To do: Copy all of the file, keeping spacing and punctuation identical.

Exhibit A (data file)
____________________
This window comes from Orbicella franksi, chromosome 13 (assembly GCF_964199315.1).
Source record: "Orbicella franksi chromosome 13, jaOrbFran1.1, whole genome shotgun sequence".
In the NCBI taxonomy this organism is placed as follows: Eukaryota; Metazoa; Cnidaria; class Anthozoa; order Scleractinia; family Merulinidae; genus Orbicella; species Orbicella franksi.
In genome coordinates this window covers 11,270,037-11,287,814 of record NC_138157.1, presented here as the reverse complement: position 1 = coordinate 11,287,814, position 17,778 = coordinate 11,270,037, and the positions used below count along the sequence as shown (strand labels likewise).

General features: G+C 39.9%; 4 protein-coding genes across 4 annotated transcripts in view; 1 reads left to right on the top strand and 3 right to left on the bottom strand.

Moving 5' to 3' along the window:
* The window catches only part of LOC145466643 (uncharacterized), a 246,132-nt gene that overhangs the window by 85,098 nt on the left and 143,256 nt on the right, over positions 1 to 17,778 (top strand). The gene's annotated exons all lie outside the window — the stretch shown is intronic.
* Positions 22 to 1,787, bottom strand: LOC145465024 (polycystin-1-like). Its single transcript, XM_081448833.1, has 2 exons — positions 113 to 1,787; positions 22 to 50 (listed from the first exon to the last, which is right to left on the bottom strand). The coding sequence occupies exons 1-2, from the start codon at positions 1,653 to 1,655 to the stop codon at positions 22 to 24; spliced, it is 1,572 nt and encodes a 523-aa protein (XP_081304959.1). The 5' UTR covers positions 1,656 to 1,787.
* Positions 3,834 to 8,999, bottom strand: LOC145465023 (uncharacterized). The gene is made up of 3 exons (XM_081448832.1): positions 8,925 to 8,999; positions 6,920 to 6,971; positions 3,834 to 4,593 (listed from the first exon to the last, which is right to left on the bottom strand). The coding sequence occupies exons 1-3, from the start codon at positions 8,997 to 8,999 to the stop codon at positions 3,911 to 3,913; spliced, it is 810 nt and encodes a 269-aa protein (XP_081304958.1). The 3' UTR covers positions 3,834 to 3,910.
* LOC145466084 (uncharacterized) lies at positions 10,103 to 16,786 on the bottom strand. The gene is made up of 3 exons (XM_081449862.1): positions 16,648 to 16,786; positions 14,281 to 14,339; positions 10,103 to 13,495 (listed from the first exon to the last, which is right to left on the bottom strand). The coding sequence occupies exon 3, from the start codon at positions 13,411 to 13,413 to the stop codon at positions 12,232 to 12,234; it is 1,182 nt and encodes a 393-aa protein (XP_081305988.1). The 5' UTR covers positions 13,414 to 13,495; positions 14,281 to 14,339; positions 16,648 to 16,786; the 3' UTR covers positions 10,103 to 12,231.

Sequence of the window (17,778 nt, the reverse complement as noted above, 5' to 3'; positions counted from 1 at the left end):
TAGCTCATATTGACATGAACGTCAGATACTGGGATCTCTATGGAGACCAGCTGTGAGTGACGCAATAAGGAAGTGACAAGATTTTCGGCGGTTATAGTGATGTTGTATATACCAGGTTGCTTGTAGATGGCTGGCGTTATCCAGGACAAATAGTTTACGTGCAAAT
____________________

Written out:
This window comes from Orbicella franksi, chromosome 13 (assembly GCF_964199315.1).
Source record: "Orbicella franksi chromosome 13, jaOrbFran1.1, whole genome shotgun sequence".
In the NCBI taxonomy this organism is placed as follows: Eukaryota; Metazoa; Cnidaria; class Anthozoa; order Scleractinia; family Merulinidae; genus Orbicella; species Orbicella franksi.
In genome coordinates this window covers 11,270,037-11,287,814 of record NC_138157.1, presented here as the reverse complement: position 1 = coordinate 11,287,814, position 17,778 = coordinate 11,270,037, and the positions used below count along the sequence as shown (strand labels likewise).

General features: G+C 39.9%; 4 protein-coding genes across 4 annotated transcripts in view; 1 reads left to right on the top strand and 3 right to left on the bottom strand.

Moving 5' to 3' along the window:
* The window catches only part of LOC145466643 (uncharacterized), a 246,132-nt gene that overhangs the window by 85,098 nt on the left and 143,256 nt on the right, over positions 1 to 17,778 (top strand). The gene's annotated exons all lie outside the window — the stretch shown is intronic.
* Positions 22 to 1,787, bottom strand: LOC145465024 (polycystin-1-like). Its single transcript, XM_081448833.1, has 2 exons — positions 113 to 1,787; positions 22 to 50 (listed from the first exon to the last, which is right to left on the bottom strand). The coding sequence occupies exons 1-2, from the start codon at positions 1,653 to 1,655 to the stop codon at positions 22 to 24; spliced, it is 1,572 nt and encodes a 523-aa protein (XP_081304959.1). The 5' UTR covers positions 1,656 to 1,787.
* Positions 3,834 to 8,999, bottom strand: LOC145465023 (uncharacterized). The gene is made up of 3 exons (XM_081448832.1): positions 8,925 to 8,999; positions 6,920 to 6,971; positions 3,834 to 4,593 (listed from the first exon to the last, which is right to left on the bottom strand). The coding sequence occupies exons 1-3, from the start codon at positions 8,997 to 8,999 to the stop codon at positions 3,911 to 3,913; spliced, it is 810 nt and encodes a 269-aa protein (XP_081304958.1). The 3' UTR covers positions 3,834 to 3,910.
* LOC145466084 (uncharacterized) lies at positions 10,103 to 16,786 on the bottom strand. The gene is made up of 3 exons (XM_081449862.1): positions 16,648 to 16,786; positions 14,281 to 14,339; positions 10,103 to 13,495 (listed from the first exon to the last, which is right to left on the bottom strand). The coding sequence occupies exon 3, from the start codon at positions 13,411 to 13,413 to the stop codon at positions 12,232 to 12,234; it is 1,182 nt and encodes a 393-aa protein (XP_081305988.1). The 5' UTR covers positions 13,414 to 13,495; positions 14,281 to 14,339; positions 16,648 to 16,786; the 3' UTR covers positions 10,103 to 12,231.

Sequence of the window (17,778 nt, the reverse complement as noted above, 5' to 3'; positions counted from 1 at the left end):
TAGCTCATATTGACATGAACGTCAGATACTGGGATCTCTATGGAGACCAGCTGTGAGTGACGCAATAAGGAAGTGACAAGATTTTCGGCGGTTATAGTGATGTTGTATATACCAGGTTGCTTGTAGATGGCTGGCGTTATCCAGGACAAATAGTTTACGTGCAAAT